Specialist Area Leader: Sean Lyons
An energy conscious society is pushing for more efficient and cost effective strategies to control energy usage and to increase the usage of renewables. This opens up researching into the following areas: Distributed energy systems – moving away from large decentralised power generation with long transmission systems to smaller, intelligent and local generation; Virtual network metering/Peer to peer sharing – allowing prosumers (those producing and consuming energy) to share that energy with neighbours with balancing of transaction costs; Supply/demand balancing, peak shaving – intelligent demand usage away from peak expensive times; Time of use tariff incentives – incentivisation of consumers to alter their energy profiles; Renewables intermittency – balancing of the system with high penetration of variable renewable energy resources.
The electrical grid is undergoing a paradigm shift from a large centralised, unidirectional system to an intelligent network where supply and demand are balanced with distributed and renewable sources of energy using aggregation, flexibility and empowering prosumers to take control of their energy. We are addressing how ICT systems will drive this new paradigm and facilitate the intelligence and control to allow end users become prosumers.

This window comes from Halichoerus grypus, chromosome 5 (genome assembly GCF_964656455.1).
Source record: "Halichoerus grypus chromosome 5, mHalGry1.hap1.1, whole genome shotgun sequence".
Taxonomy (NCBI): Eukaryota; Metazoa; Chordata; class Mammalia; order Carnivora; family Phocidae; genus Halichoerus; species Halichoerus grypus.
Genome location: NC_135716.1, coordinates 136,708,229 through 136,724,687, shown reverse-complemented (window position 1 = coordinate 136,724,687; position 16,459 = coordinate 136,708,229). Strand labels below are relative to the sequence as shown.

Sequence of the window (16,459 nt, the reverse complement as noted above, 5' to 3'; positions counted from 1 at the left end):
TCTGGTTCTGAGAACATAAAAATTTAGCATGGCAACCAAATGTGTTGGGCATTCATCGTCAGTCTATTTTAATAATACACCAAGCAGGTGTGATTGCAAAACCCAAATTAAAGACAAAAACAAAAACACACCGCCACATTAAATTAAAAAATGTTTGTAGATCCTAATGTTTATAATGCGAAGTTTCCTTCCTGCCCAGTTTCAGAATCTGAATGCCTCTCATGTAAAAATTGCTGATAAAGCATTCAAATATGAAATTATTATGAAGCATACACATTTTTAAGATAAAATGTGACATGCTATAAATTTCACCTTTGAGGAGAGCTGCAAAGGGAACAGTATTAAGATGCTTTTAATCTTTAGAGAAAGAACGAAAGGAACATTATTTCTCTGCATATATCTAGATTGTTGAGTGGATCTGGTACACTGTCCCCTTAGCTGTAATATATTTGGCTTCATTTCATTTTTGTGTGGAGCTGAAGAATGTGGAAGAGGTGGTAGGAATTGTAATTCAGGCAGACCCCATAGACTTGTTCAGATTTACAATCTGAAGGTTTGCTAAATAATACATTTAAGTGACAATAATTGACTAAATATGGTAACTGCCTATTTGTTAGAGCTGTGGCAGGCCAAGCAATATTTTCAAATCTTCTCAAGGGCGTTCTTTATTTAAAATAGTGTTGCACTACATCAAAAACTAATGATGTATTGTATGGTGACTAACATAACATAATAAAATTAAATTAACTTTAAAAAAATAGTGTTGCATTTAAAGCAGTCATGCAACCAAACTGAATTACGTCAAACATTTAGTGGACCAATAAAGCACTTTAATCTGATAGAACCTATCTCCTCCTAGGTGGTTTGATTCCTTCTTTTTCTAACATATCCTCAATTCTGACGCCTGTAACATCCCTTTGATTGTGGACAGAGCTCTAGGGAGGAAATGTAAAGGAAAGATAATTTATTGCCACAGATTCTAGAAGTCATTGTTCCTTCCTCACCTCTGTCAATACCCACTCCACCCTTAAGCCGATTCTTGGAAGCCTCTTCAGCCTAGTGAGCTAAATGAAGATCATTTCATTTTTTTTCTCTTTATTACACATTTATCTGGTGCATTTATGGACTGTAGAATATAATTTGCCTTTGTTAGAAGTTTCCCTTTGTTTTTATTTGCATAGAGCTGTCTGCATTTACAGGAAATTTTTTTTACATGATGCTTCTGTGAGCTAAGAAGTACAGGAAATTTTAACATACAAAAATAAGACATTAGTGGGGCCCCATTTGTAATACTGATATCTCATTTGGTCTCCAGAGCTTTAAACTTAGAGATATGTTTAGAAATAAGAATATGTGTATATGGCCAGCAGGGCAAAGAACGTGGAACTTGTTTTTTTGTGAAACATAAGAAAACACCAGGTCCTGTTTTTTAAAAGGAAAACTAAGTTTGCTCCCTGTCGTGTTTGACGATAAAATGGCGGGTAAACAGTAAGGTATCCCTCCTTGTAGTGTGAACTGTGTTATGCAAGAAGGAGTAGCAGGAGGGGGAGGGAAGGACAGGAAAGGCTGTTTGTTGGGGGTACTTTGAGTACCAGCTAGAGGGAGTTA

Incorporating variable and intermittent renewable energy technologies such as wind and solar is critical to decarbonising our environment and reducing our reliance on finite fossil fuels. This theme focusses on forecasting and predicting the generation capabilities of these distributed resources based on the myriad of environmental and infrastructural conditions that affect them.